Scientists have now made a major breakthrough in understanding this complexity by studying the ‘skeleton’ of the magnetic field. A team of scientists from St Andrew’s University will present the results on Monday 16 April at the Royal Astronomical Society National Astronomy Meeting in Preston. "It is the Sun's magnetic field that dominates the behaviour of the corona and determines its structure", said team member Andrew Haynes, “and our work is a key step forward in understanding its structure”.
Until now the complexity of the magnetic field has baffled solar scientists. Professor Eric Priest first proposed the concept of the solar skeleton in 1996. It consists of the key elements on which the complex shape of the magnetic field is built. "We realised", added Dr Clare Parnell, "that by constructing the skeleton of the field, we could unravel this complexity and hopefully determine how the corona is heated".
Dr Parnell and colleagues have managed to develop a computer experiment, which simulates the complex structure of the corona and have found that the coronal heating is focused in specific parts of the skeleton. "In future", she added, "we should be able to compare this type of analysis with dramatic new observations from the recently launched Hinode spacecraft and thereby really nail down the heating mechanism".
The work of the St Andrew’s team indicates that the solar skeleton changes continually and has a much richer structure than anyone imagined. Their work is a building block in astronomers’ efforts to better understand events such as the solar flares and coronal mass ejections that eject billions of tonnes of matter into space.
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Astronomers from Bonn and Tautenburg in Thuringia (Germany) used the 100-m radio telescope at Effelsberg to observe several galaxy clusters. At the edges of these large accumulations of dark matter, stellar systems (galaxies), hot gas, and charged particles, they found magnetic fields that are exceptionally ordered over distances of many million light years. This makes them the most extended magnetic fields in the universe known so far.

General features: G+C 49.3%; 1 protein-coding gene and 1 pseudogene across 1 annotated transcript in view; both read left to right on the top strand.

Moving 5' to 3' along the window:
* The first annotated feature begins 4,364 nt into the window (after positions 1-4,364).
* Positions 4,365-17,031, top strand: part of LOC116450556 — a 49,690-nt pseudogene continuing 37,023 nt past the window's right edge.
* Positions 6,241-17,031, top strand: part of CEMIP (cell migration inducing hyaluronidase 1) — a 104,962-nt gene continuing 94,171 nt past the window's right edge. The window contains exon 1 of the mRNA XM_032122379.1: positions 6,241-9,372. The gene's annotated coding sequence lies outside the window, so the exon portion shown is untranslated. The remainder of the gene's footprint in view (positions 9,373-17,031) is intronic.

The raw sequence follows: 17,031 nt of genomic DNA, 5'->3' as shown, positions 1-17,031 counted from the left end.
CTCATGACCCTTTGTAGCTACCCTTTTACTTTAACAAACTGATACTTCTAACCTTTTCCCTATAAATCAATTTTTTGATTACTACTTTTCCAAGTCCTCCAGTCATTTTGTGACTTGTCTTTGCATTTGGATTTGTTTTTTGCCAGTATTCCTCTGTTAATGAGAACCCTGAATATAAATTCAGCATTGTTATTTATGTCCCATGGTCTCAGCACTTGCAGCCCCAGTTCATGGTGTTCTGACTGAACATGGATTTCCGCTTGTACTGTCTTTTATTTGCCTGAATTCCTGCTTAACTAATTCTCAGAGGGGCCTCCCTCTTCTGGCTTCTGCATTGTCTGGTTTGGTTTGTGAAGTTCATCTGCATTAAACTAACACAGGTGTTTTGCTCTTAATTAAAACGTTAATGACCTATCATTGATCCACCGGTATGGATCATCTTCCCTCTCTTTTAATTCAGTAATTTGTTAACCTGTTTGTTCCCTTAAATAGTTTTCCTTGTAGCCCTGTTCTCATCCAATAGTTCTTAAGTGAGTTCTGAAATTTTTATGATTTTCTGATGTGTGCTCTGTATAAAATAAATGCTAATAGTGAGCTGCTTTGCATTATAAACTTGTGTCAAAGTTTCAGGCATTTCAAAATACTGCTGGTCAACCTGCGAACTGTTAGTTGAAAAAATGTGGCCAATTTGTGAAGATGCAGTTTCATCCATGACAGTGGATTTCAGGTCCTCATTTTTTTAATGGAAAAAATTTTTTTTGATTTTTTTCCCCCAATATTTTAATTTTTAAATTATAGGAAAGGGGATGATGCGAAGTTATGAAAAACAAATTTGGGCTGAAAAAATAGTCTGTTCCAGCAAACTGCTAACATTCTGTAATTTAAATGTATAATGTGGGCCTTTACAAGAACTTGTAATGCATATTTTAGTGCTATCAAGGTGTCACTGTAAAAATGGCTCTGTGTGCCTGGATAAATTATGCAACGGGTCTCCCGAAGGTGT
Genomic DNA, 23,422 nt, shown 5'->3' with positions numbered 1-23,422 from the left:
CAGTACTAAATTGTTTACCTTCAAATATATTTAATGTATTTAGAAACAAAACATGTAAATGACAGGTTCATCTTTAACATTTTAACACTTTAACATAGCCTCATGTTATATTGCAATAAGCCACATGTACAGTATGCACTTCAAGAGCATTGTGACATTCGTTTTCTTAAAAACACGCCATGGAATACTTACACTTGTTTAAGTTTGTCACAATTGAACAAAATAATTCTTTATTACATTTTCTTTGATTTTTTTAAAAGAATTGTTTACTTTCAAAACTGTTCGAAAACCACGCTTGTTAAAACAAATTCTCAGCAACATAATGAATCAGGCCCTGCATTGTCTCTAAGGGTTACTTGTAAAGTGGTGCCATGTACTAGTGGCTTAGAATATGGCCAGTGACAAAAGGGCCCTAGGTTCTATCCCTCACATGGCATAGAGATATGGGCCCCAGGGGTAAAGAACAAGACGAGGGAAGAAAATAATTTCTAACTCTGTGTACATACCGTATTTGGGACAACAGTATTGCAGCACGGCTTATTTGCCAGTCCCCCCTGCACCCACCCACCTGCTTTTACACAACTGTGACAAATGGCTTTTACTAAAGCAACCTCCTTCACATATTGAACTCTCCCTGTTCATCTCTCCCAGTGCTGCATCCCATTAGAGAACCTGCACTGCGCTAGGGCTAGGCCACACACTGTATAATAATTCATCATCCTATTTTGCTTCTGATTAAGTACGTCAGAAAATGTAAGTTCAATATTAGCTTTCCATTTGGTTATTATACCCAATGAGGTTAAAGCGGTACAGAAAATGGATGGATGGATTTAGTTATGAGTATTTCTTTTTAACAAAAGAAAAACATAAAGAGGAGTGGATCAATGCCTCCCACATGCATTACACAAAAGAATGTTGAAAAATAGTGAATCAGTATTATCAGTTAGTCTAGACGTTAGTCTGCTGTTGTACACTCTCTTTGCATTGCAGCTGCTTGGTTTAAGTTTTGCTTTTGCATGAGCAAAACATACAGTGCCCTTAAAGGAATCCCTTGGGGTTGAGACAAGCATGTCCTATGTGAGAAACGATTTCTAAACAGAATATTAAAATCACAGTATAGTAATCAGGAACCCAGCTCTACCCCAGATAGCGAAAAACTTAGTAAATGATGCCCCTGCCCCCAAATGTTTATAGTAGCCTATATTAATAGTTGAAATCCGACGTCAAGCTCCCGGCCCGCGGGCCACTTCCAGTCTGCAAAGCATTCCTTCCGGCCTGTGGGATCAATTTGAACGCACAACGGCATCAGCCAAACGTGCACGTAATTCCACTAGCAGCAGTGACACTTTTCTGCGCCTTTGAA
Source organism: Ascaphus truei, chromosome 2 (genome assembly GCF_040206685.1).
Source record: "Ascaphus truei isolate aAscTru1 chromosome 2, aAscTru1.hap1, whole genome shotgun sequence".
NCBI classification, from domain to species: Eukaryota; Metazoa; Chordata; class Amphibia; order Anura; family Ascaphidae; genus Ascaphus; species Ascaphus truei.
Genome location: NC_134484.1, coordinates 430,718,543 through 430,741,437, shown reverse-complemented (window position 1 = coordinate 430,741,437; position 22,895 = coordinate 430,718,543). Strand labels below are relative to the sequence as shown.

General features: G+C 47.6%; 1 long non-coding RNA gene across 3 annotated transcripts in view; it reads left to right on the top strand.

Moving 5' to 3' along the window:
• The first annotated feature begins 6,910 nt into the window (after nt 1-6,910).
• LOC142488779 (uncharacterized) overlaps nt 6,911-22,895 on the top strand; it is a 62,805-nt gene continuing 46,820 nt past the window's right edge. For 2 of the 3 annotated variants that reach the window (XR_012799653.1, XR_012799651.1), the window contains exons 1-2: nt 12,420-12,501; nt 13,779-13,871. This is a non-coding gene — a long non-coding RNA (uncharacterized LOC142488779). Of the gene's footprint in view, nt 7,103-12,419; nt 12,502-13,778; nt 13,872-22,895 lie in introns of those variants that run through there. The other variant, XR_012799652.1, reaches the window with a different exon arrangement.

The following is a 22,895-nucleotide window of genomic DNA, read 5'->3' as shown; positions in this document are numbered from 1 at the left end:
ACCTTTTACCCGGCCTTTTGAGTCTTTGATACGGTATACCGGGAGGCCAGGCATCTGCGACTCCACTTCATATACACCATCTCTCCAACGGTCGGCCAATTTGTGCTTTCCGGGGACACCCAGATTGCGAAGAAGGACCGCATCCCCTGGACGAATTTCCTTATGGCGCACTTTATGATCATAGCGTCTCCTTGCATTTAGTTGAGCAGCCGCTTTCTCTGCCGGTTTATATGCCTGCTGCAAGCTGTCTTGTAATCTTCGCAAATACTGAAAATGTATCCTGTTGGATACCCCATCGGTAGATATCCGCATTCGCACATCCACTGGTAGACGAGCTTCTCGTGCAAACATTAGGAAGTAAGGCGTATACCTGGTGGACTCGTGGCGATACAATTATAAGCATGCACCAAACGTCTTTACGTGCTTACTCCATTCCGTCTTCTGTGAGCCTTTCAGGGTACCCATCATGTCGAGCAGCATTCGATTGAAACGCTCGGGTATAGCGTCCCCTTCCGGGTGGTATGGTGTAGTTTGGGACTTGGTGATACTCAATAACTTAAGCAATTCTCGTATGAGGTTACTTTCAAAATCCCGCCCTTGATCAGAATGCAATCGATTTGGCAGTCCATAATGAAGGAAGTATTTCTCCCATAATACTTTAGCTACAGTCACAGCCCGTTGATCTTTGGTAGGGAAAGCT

The results will be published on March 22 in the journal „Astronomy & Astrophysics“.
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Researchers at the Goethe University Frankfurt, together with partners from the University of Tübingen in Germany and Queen Mary University as well as Francis Crick Institute from London (UK) have developed a novel technology to decipher the secret ubiquitin code.
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Silicon nanosheets are thin, two-dimensional layers with exceptional optoelectronic properties very similar to those of graphene. Albeit, the nanosheets are less stable. Now researchers at the Technical University of Munich (TUM) have, for the first time ever, produced a composite material combining silicon nanosheets and a polymer that is both UV-resistant and easy to process. This brings the scientists a significant step closer to industrial applications like flexible displays and photosensors.
Silicon nanosheets are thin, two-dimensional layers with exceptional optoelectronic properties very similar to those of graphene. Albeit, the nanosheets are...
Enzymes behave differently in a test tube compared with the molecular scrum of a living cell. Chemists from the University of Basel have now been able to simulate these confined natural conditions in artificial vesicles for the first time. As reported in the academic journal Small, the results are offering better insight into the development of nanoreactors and artificial organelles.
Enzymes behave differently in a test tube compared with the molecular scrum of a living cell. Chemists from the University of Basel have now been able to...
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